While I try not to be political in my writings, South Africa is a place that means too much to me not to talk about the problems that still haunt this country. Perfect as its cuisine can be, it’s not all wine, fine dining and caviar here.

Driving by Khayelitsha in South Africa, water views on one side
with breathtaking beauty, poverty 20 ft away on the other side of the road

The mesmerizing dirt road with happy cows, Karoo lambs, farmland and coastline for days quickly turns to a very different landscape. Along one stretch in Cape Town is Khayelitsha, where more than 400,000 people live in makeshift housing with the bare necessities, yard animals roaming freely, plastic garbage thrown about a space originally constructed to house up to 250,000. The poverty that breaks your heart will be forever in your memory.  This is how the majority of the country live. You are “well off” in a township if you have a car, most people rely on taxi service and even with that, a daily walk of 20-45 minutes up the hills from the main road to the wealthy homes where many work at is the normal commute for many. 

You still go to restaurants in the less metropolitan areas where the only people of color in the restaurant are the ones serving you food and drink and cooking it. The average wage for a domestic employee is 3,000 rand a month (roughly $200). You can hire someone to fold your underwear and iron it six days a week for $300 a month, on the high end. Us Americans and many other parts of the world are accustomed to paying $150 – $200 for the same services DAILY for a household of four. It’s mind-boggling to the outsider. To have a staff of 2-3 “domestic employees” is common enough here.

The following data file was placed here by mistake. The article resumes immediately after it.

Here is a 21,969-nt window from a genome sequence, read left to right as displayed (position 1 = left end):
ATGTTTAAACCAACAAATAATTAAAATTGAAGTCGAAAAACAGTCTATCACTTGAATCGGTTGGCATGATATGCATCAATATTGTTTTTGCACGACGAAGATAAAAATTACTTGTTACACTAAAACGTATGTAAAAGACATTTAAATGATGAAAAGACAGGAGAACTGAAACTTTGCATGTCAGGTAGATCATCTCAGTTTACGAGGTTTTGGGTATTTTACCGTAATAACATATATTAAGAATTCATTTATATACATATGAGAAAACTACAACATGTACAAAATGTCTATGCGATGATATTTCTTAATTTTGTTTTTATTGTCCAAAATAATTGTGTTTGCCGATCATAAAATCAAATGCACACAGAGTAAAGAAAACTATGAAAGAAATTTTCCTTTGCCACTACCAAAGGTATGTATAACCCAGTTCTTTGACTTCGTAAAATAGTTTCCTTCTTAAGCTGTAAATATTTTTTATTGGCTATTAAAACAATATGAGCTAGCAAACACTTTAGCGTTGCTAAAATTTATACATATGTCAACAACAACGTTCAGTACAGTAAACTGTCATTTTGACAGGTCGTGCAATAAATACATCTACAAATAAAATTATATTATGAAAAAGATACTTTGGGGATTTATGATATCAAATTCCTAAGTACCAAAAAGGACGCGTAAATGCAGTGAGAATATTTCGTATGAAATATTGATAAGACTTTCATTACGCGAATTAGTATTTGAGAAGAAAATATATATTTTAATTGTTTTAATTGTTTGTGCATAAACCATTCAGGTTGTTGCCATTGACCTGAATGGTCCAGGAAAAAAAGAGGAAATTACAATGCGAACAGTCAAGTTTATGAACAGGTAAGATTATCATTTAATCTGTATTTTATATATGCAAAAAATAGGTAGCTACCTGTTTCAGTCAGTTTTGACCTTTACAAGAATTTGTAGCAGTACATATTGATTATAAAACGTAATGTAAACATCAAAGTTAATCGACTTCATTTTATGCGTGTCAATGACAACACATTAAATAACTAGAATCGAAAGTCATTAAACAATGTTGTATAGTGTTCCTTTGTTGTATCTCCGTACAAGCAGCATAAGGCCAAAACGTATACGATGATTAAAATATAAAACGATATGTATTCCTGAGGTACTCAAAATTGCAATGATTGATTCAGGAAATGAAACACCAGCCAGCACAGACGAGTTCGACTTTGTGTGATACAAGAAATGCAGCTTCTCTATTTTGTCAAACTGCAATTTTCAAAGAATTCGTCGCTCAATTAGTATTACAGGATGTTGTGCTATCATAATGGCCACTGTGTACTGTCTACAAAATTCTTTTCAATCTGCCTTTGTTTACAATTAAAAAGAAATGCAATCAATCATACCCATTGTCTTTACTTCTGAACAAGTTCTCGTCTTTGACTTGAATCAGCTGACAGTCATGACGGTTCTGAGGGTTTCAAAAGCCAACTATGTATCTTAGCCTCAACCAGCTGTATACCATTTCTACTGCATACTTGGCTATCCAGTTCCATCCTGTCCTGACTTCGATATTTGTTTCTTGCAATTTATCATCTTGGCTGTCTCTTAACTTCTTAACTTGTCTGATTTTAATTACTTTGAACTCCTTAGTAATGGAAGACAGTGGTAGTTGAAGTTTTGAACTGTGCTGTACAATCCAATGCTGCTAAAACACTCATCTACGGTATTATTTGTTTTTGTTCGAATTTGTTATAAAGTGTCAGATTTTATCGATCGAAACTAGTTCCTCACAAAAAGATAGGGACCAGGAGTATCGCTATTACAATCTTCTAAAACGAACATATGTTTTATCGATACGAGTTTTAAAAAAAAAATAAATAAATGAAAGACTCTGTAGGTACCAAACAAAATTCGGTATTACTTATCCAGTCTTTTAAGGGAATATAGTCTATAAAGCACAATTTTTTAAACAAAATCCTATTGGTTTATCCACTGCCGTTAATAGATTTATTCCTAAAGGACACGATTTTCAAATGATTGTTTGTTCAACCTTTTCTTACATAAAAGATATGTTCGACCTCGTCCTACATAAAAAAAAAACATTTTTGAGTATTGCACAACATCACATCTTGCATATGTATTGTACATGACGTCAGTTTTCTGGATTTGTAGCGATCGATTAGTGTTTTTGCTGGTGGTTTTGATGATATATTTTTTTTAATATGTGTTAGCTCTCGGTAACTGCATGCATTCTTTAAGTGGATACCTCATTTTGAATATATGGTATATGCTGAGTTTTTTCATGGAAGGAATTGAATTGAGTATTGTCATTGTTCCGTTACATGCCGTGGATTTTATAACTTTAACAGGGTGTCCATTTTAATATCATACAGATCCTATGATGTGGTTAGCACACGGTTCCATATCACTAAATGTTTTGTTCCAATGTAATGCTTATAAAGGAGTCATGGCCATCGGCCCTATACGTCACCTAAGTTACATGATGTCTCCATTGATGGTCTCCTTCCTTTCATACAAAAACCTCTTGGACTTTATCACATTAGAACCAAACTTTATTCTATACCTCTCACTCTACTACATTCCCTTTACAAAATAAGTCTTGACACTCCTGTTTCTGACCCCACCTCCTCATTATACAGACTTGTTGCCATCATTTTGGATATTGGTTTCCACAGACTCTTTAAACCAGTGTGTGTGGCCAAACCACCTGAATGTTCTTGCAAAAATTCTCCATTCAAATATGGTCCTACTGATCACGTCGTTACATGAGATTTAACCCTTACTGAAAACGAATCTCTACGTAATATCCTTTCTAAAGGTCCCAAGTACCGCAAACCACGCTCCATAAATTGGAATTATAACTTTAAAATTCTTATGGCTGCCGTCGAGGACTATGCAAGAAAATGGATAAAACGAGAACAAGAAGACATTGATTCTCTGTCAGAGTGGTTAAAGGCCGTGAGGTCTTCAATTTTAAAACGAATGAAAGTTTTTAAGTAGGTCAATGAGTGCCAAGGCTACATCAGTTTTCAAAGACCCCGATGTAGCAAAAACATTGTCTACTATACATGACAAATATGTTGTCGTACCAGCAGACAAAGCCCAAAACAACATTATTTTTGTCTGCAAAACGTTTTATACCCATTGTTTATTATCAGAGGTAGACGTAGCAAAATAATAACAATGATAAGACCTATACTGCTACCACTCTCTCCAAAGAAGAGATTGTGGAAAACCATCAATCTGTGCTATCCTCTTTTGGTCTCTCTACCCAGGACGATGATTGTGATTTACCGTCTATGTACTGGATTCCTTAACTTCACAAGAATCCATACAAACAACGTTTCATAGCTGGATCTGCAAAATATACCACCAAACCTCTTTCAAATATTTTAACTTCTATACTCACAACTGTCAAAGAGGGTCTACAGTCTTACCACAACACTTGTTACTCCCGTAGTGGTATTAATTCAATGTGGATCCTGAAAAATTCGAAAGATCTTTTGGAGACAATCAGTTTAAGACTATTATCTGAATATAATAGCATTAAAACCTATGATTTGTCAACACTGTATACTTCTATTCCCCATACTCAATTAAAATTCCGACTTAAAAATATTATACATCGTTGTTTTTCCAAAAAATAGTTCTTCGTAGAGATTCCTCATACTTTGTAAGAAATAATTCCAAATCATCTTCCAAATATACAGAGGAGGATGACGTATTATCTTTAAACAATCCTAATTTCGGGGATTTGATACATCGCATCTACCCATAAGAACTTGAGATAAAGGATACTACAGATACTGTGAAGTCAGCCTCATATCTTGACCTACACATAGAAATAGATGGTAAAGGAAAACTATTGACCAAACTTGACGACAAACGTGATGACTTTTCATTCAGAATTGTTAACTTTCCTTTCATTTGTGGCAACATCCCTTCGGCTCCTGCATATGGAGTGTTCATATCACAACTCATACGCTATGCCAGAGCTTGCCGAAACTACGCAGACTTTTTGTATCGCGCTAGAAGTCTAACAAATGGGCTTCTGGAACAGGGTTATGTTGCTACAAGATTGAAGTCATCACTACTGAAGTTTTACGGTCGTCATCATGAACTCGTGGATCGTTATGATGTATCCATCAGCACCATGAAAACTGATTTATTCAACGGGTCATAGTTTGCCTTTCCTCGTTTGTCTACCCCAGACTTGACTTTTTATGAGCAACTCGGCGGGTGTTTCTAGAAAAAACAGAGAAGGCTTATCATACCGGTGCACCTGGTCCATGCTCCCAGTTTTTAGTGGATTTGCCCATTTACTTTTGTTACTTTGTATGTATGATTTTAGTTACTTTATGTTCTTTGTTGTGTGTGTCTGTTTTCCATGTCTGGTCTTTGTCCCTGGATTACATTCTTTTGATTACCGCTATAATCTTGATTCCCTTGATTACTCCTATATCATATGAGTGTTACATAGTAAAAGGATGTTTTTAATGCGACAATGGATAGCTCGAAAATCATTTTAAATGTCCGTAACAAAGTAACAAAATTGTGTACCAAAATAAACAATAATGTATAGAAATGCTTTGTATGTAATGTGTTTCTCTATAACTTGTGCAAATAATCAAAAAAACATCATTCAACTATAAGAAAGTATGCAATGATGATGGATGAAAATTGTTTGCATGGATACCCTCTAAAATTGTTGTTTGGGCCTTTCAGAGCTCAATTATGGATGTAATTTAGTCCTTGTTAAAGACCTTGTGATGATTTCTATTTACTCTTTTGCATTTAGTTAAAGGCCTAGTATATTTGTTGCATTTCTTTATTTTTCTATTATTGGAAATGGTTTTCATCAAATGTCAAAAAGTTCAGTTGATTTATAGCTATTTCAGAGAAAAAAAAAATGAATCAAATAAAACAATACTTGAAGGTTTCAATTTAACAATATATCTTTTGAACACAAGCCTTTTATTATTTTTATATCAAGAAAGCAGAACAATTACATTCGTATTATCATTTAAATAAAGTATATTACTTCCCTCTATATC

From my years of traveling to South Africa, I believe only God can fix the gap here; it’s just too broad, and they are trying to reverse the destruction of Apartheid so rapidly that it’s to the detriment of all. There is animosity on each side of the table, and even Black South Africans and Black immigrants from the remainder of the continent look down upon each other. Both sides complain about the government and how it’s fleecing government programs and the citizens alike to the tune of billions, you don’t need a forensic accounting team to uncover how deep this runs. If corruption is synonymous with South Africa, there is a reason for it. Tribal mentality is what some blame the situation on, where the chief gets a piece of everything. In this case, his friends who run industries throughout the country get to eat from the same trough. How else do you have career politicians that are billionaires?  Reminds me of the wise adage from my Australian friends, “don’t pee on my leg and tell me it’s raining”.